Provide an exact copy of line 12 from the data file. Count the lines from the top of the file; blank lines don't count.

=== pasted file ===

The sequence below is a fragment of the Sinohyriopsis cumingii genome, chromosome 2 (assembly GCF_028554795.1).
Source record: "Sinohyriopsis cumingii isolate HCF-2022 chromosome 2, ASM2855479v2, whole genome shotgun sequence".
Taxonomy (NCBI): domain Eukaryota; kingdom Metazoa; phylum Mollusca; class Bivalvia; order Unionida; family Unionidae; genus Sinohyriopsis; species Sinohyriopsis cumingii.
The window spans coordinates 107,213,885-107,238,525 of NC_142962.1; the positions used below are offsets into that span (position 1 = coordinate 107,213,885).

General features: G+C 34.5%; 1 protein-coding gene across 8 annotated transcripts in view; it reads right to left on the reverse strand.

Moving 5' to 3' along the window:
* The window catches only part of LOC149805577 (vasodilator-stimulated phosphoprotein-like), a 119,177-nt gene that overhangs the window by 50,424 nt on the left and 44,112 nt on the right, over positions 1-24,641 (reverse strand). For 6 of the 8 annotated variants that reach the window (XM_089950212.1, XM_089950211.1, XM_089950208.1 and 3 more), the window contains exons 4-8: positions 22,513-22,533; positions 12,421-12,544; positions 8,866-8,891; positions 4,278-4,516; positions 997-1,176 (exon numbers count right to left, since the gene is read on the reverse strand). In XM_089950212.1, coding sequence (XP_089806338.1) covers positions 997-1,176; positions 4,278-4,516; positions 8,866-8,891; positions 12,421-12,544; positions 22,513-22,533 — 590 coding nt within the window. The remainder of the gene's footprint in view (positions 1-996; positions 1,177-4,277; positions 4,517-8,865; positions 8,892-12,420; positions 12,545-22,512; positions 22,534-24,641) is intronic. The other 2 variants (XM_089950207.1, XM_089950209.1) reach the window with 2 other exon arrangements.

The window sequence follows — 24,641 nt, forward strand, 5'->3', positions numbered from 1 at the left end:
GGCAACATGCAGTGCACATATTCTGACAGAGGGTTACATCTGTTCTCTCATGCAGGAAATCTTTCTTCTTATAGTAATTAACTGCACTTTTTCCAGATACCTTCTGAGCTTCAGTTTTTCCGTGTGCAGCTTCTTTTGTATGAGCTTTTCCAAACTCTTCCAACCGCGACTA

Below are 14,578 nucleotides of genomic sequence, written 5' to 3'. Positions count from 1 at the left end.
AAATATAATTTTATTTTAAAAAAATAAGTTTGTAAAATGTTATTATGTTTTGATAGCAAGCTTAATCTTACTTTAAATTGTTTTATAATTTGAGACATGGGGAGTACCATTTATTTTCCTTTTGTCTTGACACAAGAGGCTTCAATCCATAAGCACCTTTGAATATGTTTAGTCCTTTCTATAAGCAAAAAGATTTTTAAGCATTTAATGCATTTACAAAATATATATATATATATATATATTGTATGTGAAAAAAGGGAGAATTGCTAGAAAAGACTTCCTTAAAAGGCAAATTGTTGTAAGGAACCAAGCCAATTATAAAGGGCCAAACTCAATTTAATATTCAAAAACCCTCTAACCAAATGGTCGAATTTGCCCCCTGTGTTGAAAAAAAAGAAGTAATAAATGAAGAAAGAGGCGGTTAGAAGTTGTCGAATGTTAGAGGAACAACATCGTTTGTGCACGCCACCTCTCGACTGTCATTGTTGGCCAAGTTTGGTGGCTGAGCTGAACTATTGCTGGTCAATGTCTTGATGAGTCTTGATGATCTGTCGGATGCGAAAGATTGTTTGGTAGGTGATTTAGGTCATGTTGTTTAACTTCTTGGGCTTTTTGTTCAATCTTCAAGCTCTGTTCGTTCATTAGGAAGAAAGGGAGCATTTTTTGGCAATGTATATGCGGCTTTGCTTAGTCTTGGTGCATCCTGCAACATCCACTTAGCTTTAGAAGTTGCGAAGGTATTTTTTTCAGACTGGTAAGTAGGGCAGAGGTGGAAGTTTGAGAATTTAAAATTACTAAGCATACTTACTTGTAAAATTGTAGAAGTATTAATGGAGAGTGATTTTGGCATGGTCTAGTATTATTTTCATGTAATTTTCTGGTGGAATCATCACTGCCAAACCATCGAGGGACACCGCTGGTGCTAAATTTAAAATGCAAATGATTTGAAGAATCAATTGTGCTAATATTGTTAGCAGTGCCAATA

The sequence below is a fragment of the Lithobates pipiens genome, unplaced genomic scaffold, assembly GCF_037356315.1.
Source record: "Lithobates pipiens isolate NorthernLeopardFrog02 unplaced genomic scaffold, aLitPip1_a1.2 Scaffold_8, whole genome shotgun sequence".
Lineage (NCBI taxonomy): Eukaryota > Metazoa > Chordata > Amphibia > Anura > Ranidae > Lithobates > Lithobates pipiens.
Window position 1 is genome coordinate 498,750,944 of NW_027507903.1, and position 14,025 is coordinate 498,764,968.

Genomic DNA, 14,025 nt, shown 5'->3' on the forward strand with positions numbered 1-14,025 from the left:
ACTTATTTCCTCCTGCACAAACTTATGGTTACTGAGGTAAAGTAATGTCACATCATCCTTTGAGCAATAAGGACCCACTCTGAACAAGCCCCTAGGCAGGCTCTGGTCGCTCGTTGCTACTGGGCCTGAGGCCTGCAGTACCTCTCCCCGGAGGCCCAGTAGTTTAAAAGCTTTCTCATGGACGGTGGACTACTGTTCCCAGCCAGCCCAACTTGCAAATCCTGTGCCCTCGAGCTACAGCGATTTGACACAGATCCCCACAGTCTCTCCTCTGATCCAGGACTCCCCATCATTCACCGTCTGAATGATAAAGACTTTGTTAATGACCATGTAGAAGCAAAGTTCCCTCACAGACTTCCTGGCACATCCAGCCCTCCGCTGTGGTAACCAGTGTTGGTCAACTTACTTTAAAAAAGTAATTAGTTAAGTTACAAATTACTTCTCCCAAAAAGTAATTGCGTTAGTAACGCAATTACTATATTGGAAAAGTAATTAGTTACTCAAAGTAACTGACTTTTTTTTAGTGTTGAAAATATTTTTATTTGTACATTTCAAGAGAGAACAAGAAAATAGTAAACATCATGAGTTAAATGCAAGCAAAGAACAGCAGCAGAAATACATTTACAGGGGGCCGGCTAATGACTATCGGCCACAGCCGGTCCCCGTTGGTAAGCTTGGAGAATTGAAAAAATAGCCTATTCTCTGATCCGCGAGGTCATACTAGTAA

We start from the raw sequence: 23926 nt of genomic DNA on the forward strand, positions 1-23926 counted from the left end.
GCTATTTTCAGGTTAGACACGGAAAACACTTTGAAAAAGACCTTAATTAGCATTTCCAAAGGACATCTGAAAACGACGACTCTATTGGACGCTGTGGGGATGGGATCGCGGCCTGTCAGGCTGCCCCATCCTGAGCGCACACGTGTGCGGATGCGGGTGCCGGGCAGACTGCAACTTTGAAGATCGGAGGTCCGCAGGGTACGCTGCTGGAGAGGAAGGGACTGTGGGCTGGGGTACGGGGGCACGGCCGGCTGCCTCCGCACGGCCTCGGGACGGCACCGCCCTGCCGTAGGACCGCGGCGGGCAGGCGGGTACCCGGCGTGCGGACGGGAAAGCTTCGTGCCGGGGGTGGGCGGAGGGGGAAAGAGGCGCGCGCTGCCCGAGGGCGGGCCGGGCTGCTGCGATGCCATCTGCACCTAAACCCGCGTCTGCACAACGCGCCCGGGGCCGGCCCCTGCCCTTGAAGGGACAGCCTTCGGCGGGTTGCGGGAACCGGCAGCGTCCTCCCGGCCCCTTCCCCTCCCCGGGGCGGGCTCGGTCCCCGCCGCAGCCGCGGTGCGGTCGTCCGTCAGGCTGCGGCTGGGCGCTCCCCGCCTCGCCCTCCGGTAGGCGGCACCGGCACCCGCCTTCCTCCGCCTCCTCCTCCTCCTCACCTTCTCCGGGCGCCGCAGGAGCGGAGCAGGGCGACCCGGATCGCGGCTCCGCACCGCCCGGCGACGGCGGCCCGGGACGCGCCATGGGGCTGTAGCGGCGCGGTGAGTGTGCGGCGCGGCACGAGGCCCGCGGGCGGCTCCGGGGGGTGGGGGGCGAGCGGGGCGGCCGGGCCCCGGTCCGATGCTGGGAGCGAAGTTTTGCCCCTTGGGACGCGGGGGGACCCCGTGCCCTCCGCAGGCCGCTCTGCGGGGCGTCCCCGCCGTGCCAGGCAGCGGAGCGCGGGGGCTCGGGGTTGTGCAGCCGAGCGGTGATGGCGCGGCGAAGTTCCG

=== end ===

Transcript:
The sequence below is a fragment of the Lithobates pipiens genome, unplaced genomic scaffold, assembly GCF_037356315.1.